Tuesday, May 3, 2016

May 3- To live at the risk of not being seen...

I came out on Sunday and announced to the world (at least to my little corner of it) that I was going to start writing. I have a book in me, I said. I am going to write every day, I told friends.  Several people encouraged me, telling me they wanted to read what I wrote, and buoyed by their encouragement, I wrote a really silly and fun blog post yesterday.

"Oooh," I thought, "I can't wait to hear what everyone thinks!"

I posted the blog link to my group, to my friends, and to other writers. I checked my post again and again. I wondered if my post actually went through. I bemoaned the techbunnies. I cursed social media algorithms.

And then, the self-doubt got me.  Why couldn't anyone see me? I just wanted everyone to laugh and tell me how cute my mouse story was. 

I felt unseen.

Please don't feel like this is a self-pitying post, or feel obliged to comment on this, past, or future posts, I'm just telling you how I felt....

This is not a rare phenomenon.  I have recently talked to several separate people who feel unseen, disconnected, unsupported and even ignored.  How can that be?

Well, one thing to keep in mind that if you use any type of social media to connect with others, you are subject to the algorithms of that platform.  If you feel unseen by people IRL, you might be out of sync with their current schedules.  

The internet is a wide beautiful place.  It gives us a false sense of closeness, and can skew our world perceptions because we join groups that are likely populated by similarly minded folk.  For instance, if I were to look at my facebook feed, I would assume that at least half of the world's population is vegan, because I make connections with vegans.  Looking at my instagram, one might guess that all of my friends were lithe and limber yogis, when in reality, most of the yogis I know would cringe to be photograph in bikinis.  Honestly, I have been surprised at the current state of American politics, because no-one I know is excited about the direction the primaries are headed. Clearly, my social circles, both on and off the internet, are biased in one way or another.

Like the internet, the human race is a varied population much bigger than we could ever imagine.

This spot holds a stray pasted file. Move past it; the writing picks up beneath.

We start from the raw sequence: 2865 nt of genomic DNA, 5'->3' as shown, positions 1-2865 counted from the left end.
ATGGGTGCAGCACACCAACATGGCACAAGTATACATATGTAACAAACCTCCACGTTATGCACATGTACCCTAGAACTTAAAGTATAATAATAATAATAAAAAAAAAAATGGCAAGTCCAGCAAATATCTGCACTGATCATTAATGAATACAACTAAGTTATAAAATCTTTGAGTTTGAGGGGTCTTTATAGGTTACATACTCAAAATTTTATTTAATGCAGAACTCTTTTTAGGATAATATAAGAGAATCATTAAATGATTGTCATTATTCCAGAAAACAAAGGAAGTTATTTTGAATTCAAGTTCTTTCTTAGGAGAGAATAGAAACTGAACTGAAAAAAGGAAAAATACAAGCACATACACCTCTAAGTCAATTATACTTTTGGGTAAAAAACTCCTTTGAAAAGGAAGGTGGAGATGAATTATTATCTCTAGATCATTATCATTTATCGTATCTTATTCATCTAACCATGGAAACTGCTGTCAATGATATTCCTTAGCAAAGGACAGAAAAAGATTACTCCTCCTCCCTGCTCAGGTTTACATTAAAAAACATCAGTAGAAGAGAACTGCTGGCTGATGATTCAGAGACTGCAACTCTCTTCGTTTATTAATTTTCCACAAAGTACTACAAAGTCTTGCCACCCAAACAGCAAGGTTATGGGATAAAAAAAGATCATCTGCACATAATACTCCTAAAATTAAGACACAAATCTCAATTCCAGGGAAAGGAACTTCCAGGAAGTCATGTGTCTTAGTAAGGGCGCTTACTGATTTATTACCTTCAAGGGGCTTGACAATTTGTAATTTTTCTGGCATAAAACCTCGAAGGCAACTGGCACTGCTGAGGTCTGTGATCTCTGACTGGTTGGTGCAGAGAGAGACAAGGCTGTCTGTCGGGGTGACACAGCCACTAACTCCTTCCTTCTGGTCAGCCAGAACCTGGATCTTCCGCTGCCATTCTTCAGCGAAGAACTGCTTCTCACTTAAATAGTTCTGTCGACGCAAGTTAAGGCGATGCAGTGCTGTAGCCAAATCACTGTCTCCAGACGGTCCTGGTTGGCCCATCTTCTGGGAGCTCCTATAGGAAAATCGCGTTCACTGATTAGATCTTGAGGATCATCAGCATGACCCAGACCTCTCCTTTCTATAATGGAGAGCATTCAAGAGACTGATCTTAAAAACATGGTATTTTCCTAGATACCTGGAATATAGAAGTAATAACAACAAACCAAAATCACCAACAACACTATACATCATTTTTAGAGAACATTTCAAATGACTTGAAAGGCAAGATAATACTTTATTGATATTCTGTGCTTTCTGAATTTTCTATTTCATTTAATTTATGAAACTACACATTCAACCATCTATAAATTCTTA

Sometimes it is hard to remember that just by shouting into the void, we are not always going to be heard.

Even when we share ourselves with those we love, we may not get the feedback we are looking for.  I asked Rob last night if he'd enjoyed my blog about the mice, and he confessed that he hadn't read it because he had too much work to do. I understand that. There have been days I've been remiss about emailing him because I've felt swamped at work.  Life happens.

But- what do we do? Is it worth it to live at the risk of not being seen? Do we just give up and stop sharing?

We can't. We just can't. Sharing ourselves is what makes us human. Whether we do so in person, or virtually via the interwebs, we must share.  And we must understand that sometimes we will be seen.

And sometimes we won't.

And we keep going. I will keep writing.

One of my favorite musicians, Amanda Palmer, has a lyric that I've incorporated into my motto lately.

"Stop Pretending Art is Hard."

Is it hard not to be seen? Sure. But harder yet is not to speak.

So, I have a favor to ask of you- if you read this, take a moment and make someone feel seen.  (Not me- I'm a big girl, I can take your silence.) Seriously, though, I implore you to tell someone who may feel under-appreciated that you see and respect them.


1 comment:

  1. I love that you're writing and I love that you're writing about this specific topic today. Lately, I've been sending out my writing to various lit magazines looking to be published somewhere; I've only gotten rejections so far, but somehow I keep trying. I won't lie, sometimes it gets me really down, but at the same time I realize that it isn't always a reflection on me or my writing. Sometimes it is just that what I've written doesn't fit that publication's current needs. I'm continuing to "sound my barbaric yawp." <3